Jean Davies Okimoto

Talent Night

Winner of the Parents Choice Award

A humorous contemporary novel of a bi-racial teen and his search for identity.

"A story of ethnic pride, first love and determination to overcome stereotypes. Okimoto's talents gives this book the same wide appeal as her earlier titles Jason's Women and Molly By Any Other Name."
—School Library Journal

"A celebration of diversity."
—Signal

From The ALAN Review - Darien Fisher-Duke:
Rodney Suyama has a lot on his mind. Will he find the courage to enter the school talent show? If he does, will people accept an Asian rapper? Rodney dreams of the beautiful Ivy and how he could comfort her if she would break up with her football player boyfriend. A visit from rich Uncle Hideki might mean a financial windfall - if the Suyama family is traditional enough for him. Okimoto, author of Molly, By Any Other Name, again explores the confusion of growing up and the additional feelings that come with a minority heritage. Family members play an important role in Okimoto's books, as they struggle to come to terms with changing relationships. Molly herself makes a brief appearance in this book, and readers who enjoy reading about Molly are sure to like Rodney too. The plot doesn't contain many surprises, but humor and empathy will engage the reader.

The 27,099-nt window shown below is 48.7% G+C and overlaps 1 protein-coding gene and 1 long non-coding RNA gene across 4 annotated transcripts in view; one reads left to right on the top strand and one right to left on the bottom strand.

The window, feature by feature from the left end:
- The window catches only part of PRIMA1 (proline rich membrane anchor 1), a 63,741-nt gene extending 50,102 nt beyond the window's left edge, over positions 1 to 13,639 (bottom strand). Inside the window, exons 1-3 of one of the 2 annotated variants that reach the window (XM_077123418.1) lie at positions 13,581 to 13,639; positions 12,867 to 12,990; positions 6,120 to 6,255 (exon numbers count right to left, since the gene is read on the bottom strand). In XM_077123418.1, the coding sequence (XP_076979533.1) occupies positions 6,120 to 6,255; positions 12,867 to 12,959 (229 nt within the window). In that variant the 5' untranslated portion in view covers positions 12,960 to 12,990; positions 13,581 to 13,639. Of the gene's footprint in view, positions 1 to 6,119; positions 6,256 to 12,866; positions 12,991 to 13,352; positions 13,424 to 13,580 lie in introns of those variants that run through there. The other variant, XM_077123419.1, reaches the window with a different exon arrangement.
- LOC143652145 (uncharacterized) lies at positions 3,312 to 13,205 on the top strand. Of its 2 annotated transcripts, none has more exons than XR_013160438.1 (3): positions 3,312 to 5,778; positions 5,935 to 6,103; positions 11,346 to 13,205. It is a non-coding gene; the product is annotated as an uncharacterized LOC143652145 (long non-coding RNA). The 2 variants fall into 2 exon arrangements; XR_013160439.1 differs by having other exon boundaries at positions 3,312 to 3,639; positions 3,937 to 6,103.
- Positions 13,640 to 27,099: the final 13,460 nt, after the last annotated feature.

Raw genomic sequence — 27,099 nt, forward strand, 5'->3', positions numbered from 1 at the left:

From School Library Journal:
Gr 7-10-A fast-paced, humorous story of ethnic pride, first love, and determination to overcome stereotypes. Senior Rodney Suyama (he's half-Polish, half-Japanese) has two goals: to become a famous Asian-American rap star and to date beautiful Ivy Ramos. Talent Night at his high school in Seattle and a possible inheritance from his Japanese uncle from California may give him the chance to realize his first dream. In order to receive cash from their uncle, however, Rodney and his sister Suzanne must convince the stuffy, narrow-minded older man that they have an interest in their Japanese heritage. Rodney must also overcome the stereotype that only Blacks can be rap singers. Winning Ivy (she's half-Black, half-Filipino) away from the star football player proves to be a challenge. When the two are assigned a school project together, a friendship grows and Ivy encourages Rodney's musical goal, eventually becoming part of his Talent Night act. References to local landmarks will please Seattle readers, but Okimoto's talents as a contemporary YA writer gives this book the same wide appeal as her earlier titles, Jason's Women (Little, 1986) and Molly by Any Other Name (Scholastic, 1990; o.p.).-Judy R. Johnston, Auburn High School, WA